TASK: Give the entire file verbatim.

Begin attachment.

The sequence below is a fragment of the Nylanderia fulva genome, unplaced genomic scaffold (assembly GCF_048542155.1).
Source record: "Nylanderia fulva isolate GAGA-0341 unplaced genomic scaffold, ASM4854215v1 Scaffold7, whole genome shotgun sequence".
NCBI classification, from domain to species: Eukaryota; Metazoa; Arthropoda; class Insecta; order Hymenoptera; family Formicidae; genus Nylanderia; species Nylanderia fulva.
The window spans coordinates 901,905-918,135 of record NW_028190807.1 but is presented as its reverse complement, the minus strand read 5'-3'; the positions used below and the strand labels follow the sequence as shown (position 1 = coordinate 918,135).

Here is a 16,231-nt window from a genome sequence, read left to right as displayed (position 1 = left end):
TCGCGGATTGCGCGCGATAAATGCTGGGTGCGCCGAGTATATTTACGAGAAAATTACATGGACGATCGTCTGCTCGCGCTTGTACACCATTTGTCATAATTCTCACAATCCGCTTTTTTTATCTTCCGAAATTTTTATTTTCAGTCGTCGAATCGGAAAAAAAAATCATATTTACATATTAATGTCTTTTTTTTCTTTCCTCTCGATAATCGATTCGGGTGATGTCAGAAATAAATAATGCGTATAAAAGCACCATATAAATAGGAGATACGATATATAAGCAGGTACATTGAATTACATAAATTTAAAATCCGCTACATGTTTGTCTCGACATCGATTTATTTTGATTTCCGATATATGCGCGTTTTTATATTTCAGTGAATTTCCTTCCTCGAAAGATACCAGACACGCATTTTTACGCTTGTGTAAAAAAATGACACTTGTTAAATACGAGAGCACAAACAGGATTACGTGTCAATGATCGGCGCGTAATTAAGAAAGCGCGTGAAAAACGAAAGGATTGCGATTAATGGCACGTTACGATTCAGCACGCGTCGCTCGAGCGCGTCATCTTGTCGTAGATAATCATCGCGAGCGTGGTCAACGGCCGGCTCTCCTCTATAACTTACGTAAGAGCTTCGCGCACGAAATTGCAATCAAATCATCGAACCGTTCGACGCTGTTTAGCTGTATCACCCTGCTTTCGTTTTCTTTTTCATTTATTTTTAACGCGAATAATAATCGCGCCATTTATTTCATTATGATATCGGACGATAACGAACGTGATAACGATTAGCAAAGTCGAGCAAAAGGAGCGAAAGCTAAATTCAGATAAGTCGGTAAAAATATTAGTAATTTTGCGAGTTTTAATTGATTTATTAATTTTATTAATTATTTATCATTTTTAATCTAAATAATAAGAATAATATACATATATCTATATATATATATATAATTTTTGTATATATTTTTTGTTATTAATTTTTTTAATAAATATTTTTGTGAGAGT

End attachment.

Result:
The sequence below is a fragment of the Nylanderia fulva genome, unplaced genomic scaffold (assembly GCF_048542155.1).
Source record: "Nylanderia fulva isolate GAGA-0341 unplaced genomic scaffold, ASM4854215v1 Scaffold7, whole genome shotgun sequence".
NCBI classification, from domain to species: Eukaryota; Metazoa; Arthropoda; class Insecta; order Hymenoptera; family Formicidae; genus Nylanderia; species Nylanderia fulva.
The window spans coordinates 901,905-918,135 of record NW_028190807.1 but is presented as its reverse complement, the minus strand read 5'-3'; the positions used below and the strand labels follow the sequence as shown (position 1 = coordinate 918,135).

Here is a 16,231-nt window from a genome sequence, read left to right as displayed (position 1 = left end):
TCGCGGATTGCGCGCGATAAATGCTGGGTGCGCCGAGTATATTTACGAGAAAATTACATGGACGATCGTCTGCTCGCGCTTGTACACCATTTGTCATAATTCTCACAATCCGCTTTTTTTATCTTCCGAAATTTTTATTTTCAGTCGTCGAATCGGAAAAAAAAATCATATTTACATATTAATGTCTTTTTTTTCTTTCCTCTCGATAATCGATTCGGGTGATGTCAGAAATAAATAATGCGTATAAAAGCACCATATAAATAGGAGATACGATATATAAGCAGGTACATTGAATTACATAAATTTAAAATCCGCTACATGTTTGTCTCGACATCGATTTATTTTGATTTCCGATATATGCGCGTTTTTATATTTCAGTGAATTTCCTTCCTCGAAAGATACCAGACACGCATTTTTACGCTTGTGTAAAAAAATGACACTTGTTAAATACGAGAGCACAAACAGGATTACGTGTCAATGATCGGCGCGTAATTAAGAAAGCGCGTGAAAAACGAAAGGATTGCGATTAATGGCACGTTACGATTCAGCACGCGTCGCTCGAGCGCGTCATCTTGTCGTAGATAATCATCGCGAGCGTGGTCAACGGCCGGCTCTCCTCTATAACTTACGTAAGAGCTTCGCGCACGAAATTGCAATCAAATCATCGAACCGTTCGACGCTGTTTAGCTGTATCACCCTGCTTTCGTTTTCTTTTTCATTTATTTTTAACGCGAATAATAATCGCGCCATTTATTTCATTATGATATCGGACGATAACGAACGTGATAACGATTAGCAAAGTCGAGCAAAAGGAGCGAAAGCTAAATTCAGATAAGTCGGTAAAAATATTAGTAATTTTGCGAGTTTTAATTGATTTATTAATTTTATTAATTATTTATCATTTTTAATCTAAATAATAAGAATAATATACATATATCTATATATATATATATAATTTTTGTATATATTTTTTGTTATTAATTTTTTTAATAAATATTTTTGTGAGAGT